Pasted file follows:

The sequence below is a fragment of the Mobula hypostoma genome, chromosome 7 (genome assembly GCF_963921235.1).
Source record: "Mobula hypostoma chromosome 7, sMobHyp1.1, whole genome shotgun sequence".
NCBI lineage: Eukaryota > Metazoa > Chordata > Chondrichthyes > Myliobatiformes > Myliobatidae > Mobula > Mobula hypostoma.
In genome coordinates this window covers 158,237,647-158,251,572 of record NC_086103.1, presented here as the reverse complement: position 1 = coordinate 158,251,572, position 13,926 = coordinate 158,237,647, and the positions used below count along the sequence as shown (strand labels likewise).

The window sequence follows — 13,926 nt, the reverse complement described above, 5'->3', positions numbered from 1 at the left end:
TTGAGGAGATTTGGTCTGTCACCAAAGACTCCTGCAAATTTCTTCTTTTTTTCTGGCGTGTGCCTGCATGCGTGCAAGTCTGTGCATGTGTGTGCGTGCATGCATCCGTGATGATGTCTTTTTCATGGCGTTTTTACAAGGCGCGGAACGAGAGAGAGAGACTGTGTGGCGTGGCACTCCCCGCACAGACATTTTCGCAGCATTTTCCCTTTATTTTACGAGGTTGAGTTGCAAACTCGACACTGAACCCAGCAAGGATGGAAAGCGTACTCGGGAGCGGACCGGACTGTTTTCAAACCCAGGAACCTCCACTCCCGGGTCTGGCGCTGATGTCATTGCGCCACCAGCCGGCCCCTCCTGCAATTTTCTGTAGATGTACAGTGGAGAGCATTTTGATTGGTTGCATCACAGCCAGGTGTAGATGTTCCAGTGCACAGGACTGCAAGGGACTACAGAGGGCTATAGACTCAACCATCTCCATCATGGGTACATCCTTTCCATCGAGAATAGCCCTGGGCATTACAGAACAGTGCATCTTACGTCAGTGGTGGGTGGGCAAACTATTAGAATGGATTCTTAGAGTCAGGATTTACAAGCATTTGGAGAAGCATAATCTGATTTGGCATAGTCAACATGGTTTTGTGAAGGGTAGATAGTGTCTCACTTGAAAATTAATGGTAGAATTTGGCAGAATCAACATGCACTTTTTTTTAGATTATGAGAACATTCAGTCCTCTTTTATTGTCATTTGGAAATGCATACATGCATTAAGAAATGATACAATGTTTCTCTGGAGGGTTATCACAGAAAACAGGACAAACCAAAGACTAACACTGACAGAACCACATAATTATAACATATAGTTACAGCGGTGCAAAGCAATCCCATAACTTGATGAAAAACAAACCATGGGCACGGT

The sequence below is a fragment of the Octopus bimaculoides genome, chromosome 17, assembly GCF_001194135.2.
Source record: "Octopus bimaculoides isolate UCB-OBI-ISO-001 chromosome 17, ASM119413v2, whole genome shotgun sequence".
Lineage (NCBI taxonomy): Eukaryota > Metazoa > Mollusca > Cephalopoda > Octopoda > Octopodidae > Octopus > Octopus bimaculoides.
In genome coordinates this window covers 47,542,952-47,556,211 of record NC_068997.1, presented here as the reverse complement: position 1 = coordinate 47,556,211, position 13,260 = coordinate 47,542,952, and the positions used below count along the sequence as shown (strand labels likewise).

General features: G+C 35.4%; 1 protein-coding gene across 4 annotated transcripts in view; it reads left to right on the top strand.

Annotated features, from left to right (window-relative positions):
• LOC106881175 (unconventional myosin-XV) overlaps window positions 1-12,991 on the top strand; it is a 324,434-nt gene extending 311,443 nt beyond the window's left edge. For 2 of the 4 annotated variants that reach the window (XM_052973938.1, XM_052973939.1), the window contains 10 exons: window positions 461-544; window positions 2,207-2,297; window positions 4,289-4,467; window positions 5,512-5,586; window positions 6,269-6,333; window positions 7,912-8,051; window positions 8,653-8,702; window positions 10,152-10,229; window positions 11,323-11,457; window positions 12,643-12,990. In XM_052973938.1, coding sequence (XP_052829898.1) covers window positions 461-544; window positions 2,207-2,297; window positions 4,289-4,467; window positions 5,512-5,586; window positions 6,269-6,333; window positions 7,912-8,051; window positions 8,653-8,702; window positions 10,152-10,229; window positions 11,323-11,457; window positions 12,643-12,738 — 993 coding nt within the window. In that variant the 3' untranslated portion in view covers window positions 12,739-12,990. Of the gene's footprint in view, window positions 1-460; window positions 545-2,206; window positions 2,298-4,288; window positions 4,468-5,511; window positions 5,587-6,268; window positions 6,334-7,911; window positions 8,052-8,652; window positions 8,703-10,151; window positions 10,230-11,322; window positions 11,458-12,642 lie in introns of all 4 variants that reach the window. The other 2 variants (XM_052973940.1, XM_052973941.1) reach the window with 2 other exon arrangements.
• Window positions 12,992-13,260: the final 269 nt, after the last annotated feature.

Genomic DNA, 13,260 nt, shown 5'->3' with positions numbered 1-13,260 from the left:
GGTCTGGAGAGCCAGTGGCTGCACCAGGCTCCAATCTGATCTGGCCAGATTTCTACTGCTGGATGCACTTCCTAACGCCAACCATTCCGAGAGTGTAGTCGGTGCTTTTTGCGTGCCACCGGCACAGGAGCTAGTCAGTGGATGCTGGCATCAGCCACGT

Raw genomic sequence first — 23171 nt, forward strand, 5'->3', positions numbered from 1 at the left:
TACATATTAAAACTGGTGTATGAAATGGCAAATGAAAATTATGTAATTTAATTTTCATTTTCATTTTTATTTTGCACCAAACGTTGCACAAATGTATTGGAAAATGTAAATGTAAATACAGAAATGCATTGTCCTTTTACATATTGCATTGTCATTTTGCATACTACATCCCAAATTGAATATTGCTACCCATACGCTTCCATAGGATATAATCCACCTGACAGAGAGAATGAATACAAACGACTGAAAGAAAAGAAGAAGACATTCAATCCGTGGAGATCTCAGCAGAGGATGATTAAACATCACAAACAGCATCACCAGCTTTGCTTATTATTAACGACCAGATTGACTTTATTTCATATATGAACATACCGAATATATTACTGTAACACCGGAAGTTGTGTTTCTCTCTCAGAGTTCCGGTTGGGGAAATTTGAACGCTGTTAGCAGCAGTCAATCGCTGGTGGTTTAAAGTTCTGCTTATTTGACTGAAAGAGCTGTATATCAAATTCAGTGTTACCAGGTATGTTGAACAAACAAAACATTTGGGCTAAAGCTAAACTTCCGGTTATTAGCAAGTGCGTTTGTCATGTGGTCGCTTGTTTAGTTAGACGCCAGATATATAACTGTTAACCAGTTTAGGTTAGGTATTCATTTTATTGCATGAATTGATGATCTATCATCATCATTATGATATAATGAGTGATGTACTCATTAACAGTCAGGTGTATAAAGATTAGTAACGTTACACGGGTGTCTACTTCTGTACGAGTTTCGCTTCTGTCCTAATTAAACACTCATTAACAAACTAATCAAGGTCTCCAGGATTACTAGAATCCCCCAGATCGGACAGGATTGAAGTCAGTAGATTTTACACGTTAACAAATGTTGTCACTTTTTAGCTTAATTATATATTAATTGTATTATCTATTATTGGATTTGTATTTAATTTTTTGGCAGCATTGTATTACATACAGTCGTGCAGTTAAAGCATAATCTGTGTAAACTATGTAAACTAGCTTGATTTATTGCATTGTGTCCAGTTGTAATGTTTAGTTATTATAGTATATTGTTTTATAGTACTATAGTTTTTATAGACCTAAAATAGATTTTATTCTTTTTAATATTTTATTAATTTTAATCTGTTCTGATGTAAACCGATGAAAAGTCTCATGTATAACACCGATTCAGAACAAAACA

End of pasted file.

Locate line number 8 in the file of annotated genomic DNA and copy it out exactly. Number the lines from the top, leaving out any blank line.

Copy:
Source record: "Octopus bimaculoides isolate UCB-OBI-ISO-001 chromosome 17, ASM119413v2, whole genome shotgun sequence".